Pop culture obsessives writing for the pop culture obsessed.
We may earn a commission from links on this page

The Method tells the story of the 20th century’s most controversial acting practice

Isaac Butler's history chronicles the infamous Method style of acting—from Stanislavski to the devotees who dominated the screen throughout the mid-20th century

We may earn a commission from links on this page.
Clockwise, from left: Dustin Hoffman (Photo: Bettman/Getty Images), Robert De Niro (Photo: United Artists/Getty Images), Marlon Brandon (Photo: Bettman/Getty Images)
Clockwise, from left: Dustin Hoffman (Photo: Bettman/Getty Images), Robert De Niro (Photo: United Artists/Getty Images), Marlon Brandon (Photo: Bettman/Getty Images)
Graphic: Natalie Peeples

If you read the widely shared New Yorker profile of Jeremy Strong published this December, you may have guffawed—along with most of Twitter—at the extremes the Succession actor puts himself through to transform into the character he plays, Kendall Roy. True to Kendall’s black sheep persona, Strong self-isolates from his castmates. He borrows items from the wardrobe department to inspire after-hours motivation, and wears his shoelaces tied foot-crushingly tight, just like one of Rupert Murdoch’s media scion sons. When Kendall frequently falls off the wagon, Strong, too, arrives on set tipsy but ready to work.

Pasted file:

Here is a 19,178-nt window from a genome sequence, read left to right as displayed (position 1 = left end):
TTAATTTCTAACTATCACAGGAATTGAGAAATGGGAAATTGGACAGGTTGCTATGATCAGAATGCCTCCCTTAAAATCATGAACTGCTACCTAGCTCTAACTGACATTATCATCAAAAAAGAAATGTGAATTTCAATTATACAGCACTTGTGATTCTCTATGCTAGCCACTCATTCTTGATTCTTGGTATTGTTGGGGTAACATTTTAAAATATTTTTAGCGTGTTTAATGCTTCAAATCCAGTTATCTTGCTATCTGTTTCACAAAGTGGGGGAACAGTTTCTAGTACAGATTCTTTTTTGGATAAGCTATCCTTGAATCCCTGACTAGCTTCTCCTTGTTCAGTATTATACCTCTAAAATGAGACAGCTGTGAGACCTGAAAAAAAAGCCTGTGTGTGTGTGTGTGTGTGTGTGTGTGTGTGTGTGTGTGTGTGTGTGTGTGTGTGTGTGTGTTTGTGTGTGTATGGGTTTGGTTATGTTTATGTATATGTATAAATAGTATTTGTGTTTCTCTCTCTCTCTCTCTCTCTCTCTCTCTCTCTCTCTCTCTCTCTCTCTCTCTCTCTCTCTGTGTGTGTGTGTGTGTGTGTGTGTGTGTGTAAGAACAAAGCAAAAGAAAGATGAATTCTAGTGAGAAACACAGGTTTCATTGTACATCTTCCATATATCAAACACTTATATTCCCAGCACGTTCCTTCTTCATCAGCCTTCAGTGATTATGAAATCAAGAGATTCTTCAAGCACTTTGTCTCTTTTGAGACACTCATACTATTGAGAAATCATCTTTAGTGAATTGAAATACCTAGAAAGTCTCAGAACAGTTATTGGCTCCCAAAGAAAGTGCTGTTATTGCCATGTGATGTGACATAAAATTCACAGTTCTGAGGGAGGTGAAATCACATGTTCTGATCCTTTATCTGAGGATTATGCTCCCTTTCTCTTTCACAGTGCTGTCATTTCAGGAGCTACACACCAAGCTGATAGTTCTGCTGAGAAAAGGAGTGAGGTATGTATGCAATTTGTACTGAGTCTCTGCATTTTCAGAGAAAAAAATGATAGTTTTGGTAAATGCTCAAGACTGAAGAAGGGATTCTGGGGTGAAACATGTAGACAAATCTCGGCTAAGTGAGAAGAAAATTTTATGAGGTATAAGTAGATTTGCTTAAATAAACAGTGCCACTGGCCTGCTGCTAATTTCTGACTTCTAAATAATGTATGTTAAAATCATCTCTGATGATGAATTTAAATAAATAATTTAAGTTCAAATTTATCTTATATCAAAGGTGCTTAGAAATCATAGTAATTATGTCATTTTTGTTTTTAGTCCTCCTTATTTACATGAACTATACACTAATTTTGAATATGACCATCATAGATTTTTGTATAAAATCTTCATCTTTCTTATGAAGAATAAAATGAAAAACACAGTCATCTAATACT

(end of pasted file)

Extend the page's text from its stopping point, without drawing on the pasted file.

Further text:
On the set of The Trial Of The Chicago 7, Strong, playing the anything-for-attention activist Jerry Rubin, begged to be sprayed with real tear gas while filming a reenacted riot. His director declined. American cinephiles characterize Strong as a Method actor, a capital “A” artist who fully immerses themselves in a role to obtain, and thus perform, an authentic, psychological, and emotional capital “T” truth.


That self-serious dedication to stagecraft was dreamed up nearly a century and a half ago by Konstantin Stanislavski, an amateur Russian actor who would make Jeremy Strong proud (Strong, it bears mentioning, eschews the Method label for what he calls “identity diffusion”). Thinking the state of late-19th-century Russian drama stale, Stanislavski prepared for the role of the titular Miserly Knight in a production of Alexander Pushkin’s opera with complete and, some might say, crazed commitment, locking himself in a rat-infested castle cellar, where he eventually conjured up the will to play the part as he wanted, as well as a miserable cold.